After pulling off one last stunt, resulting in his expulsion from Colombia, Gauidó has not only outlived his political usefulness but has become a source of embarrassment to his erstwhile handlers (primarily the US).
How fortunes have changed for Juan Guaidó, until recently Venezuela’s US-appointed “interim” president. Almost all of the 60 countries that once supported him have abandoned his “presidency” and interim government. In Latin America, all left-leaning governments, including neighbouring Colombia and Brazil, have reestablished ties with Nicolás Maduro’s administration and roundly condemned Guaidó’s attempt to bring it down by using foreign pressure to spark a military uprising.
In what seems like one last attempt to garner international attention, Guaidó began this week by furtively crossing the border from Venezuela into Colombia with the apparent intention of gatecrashing a one-day conference hosted by the Colombian President Gustavo Petro to discuss the fragile political situation in Venezuela. Representatives from 19 countries, including Argentina, Brazil, Spain, the United Kingdom and the United States, and the EU had been invited to the San Carlos Palace on Tuesday. Guaído claims he had also received an invite from Colombia’s Foreign Minister Alvaro Leyva, an allegation that Leyva strenuously denies.
On Monday afternoon, Guaído announced on social media that he had crossed into Colombia on foot to evade Maduro’s “persecution.” Spain’s El País reported on the same day that Gauído’s unexpected chess move had put Petro “en jaque” (in check) by causing a diplomatic crisis that threatened to disrupt the Colombian president’s one-day conference, which he had spent months preparing:
Juan Guaidó has become the protagonist of a party to which he was not invited and has sent the president of Colombia, Gustavo Petro, into an unexpected diplomatic scramble. This is a key week for Petro and his role in the Venezuelan crisis. Representatives from 20 countries will meet this Tuesday at a summit in Bogotá to try to reactivate the dialogue between Maduro’s government and the opposition that has been paralyzed for months. Neither of the two parties will participate in the meeting, but both the government of Nicolás Maduro and the opposition delegation… have given their support to the meeting. However, the presence of Guaidó in Colombia… has become a powder keg that threatens to spoil the conference.
“Juan Guaidó does not exist here or in Venezuela.”
Of course, Guaído’s claim that he had been invited to the conference is risible. Why would the foreign minister of a government that has treated Guaidó as a political non-entity since taking office last June invite him to a conference aimed at helping to resolve the political crisis in Venezuela — a crisis that Guaidó has done nothing but fuel and profit from? In September last year, Colombia’s Ambassador to Venezuela, Armando Benedetti, told the Colombian newspaper Semana: “Juan Guaidó does not exist here or in Venezuela.”
It’s arguable whether Guaidó, as a political figure, exists anywhere anymore, apart from in the hearts and minds of certain demented US politicians. In late December, Venezuela’s opposition parties delivered the killer blow by voting to oust him as “interim president” and dissolve his parallel government.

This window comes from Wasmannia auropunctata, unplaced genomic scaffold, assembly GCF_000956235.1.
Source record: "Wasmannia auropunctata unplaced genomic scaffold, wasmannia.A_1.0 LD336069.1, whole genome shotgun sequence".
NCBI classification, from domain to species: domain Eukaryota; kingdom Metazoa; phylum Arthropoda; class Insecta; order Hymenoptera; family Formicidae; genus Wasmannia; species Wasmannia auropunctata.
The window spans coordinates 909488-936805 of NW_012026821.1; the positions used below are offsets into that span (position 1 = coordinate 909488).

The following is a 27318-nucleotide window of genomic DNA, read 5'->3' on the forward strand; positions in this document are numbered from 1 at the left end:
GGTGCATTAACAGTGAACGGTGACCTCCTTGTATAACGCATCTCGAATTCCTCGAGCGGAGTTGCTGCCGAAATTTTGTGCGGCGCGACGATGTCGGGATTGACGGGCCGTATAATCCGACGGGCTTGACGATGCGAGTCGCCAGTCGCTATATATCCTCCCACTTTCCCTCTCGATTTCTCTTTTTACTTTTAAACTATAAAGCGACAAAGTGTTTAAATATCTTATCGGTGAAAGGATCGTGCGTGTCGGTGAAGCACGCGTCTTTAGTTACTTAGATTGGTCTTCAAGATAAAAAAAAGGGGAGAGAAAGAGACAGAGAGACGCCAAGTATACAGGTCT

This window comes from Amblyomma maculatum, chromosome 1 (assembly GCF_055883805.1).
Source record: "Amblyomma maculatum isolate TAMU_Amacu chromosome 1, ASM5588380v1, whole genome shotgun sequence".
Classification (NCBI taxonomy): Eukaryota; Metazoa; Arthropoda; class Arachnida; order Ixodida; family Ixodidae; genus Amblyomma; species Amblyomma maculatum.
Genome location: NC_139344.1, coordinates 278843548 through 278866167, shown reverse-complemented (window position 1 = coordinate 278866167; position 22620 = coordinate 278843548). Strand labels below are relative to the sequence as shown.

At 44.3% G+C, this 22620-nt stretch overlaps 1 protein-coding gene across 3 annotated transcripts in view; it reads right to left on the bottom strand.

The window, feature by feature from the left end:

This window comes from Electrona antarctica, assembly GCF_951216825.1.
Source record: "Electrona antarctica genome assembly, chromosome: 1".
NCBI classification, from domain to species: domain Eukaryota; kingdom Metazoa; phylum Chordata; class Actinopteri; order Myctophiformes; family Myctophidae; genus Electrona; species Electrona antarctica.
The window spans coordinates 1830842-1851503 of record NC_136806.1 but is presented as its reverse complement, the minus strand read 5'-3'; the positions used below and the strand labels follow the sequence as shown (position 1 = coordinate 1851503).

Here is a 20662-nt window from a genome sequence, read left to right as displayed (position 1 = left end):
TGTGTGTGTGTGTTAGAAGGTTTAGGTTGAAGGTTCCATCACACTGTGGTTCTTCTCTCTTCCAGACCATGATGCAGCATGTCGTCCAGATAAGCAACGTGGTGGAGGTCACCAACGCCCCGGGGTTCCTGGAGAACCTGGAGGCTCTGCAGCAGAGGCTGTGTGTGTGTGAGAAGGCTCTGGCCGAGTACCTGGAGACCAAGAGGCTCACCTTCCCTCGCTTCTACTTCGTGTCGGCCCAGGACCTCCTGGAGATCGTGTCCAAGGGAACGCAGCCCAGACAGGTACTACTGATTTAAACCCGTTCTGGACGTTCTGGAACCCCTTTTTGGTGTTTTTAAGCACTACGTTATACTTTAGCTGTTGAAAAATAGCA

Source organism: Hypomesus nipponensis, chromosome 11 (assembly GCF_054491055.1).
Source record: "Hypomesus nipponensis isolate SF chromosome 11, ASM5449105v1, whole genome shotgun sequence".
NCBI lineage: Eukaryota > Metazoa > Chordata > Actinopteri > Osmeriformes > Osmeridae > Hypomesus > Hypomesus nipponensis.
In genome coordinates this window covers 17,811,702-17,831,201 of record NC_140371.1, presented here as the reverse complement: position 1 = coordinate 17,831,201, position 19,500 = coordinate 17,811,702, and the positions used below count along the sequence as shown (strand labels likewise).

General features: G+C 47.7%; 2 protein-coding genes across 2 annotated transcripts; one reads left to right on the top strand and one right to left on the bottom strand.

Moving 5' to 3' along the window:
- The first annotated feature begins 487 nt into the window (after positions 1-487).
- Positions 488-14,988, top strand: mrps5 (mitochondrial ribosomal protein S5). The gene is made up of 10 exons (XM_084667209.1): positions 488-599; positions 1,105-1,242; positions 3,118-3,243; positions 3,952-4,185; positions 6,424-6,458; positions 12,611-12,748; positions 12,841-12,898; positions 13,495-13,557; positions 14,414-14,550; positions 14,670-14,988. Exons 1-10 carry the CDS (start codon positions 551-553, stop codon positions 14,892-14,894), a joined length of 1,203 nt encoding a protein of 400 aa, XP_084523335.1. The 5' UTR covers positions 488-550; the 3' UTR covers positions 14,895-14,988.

In a statement Leyva said Guaidó was not welcome at the summit — as, indeed, was no other member of Venezuela’s opposition or government. Guaidó had apparently crossed the broader into Colombia in an “irregular” way (i.e., at a location that is not a designated point of entry), opening the door to possible deportation back to Venezuela. His goal, according to Leyva, was to “make noise” at the conference.
This is where it gets really interesting: according to Leyva, Colombia’s immigration authorities were apparently able to track Guaidó down thanks to a tip off from a senior US government official. Guaidó was then told that he had to leave the country as soon as possible and was accompanied by US agents all the way to Bogota’s El Dorado airport. At the airport a one-way ticket to Miami was paid for by the United States. In fact, according to Levya, all of the steps taken to remove Guaidó from Colombia were green lighted by US authorities.
On his arrival at Miami airport, Guaidó was seemingly met by no one but a few journalists:
Guaidó’s treatment at the hands of Petro’s government could not contrast more starkly with the VIP treatment he received from Petro’s predecessor Ivan Duque four years ago. In early 2019, during the first few months of Guaido’s “interim presidency”, both Duque and Brazil’s then President Jair Bolsonaro lent out planes belonging to their respective presidential fleets for Guaidó’s tour of South America, which included stops in Brazil, Argentina, Ecuador and Paraguay. On his arrival in Bogota, on February 24, Guadó was given the full red carpet treatment, including full military honours, by the Duque government:
Of course, Duque was not the only head of state to give Guaidó such special treatment. For the first two years of his “interim” presidency, the governments of dozens of countries around the world — many of them the same NATO members or allies that now support sanctions on Russia as well as a broad smattering of South American nations, then under the control of US-aligned governments — recognized Guaidó as Venezuela’s legitimate leader…
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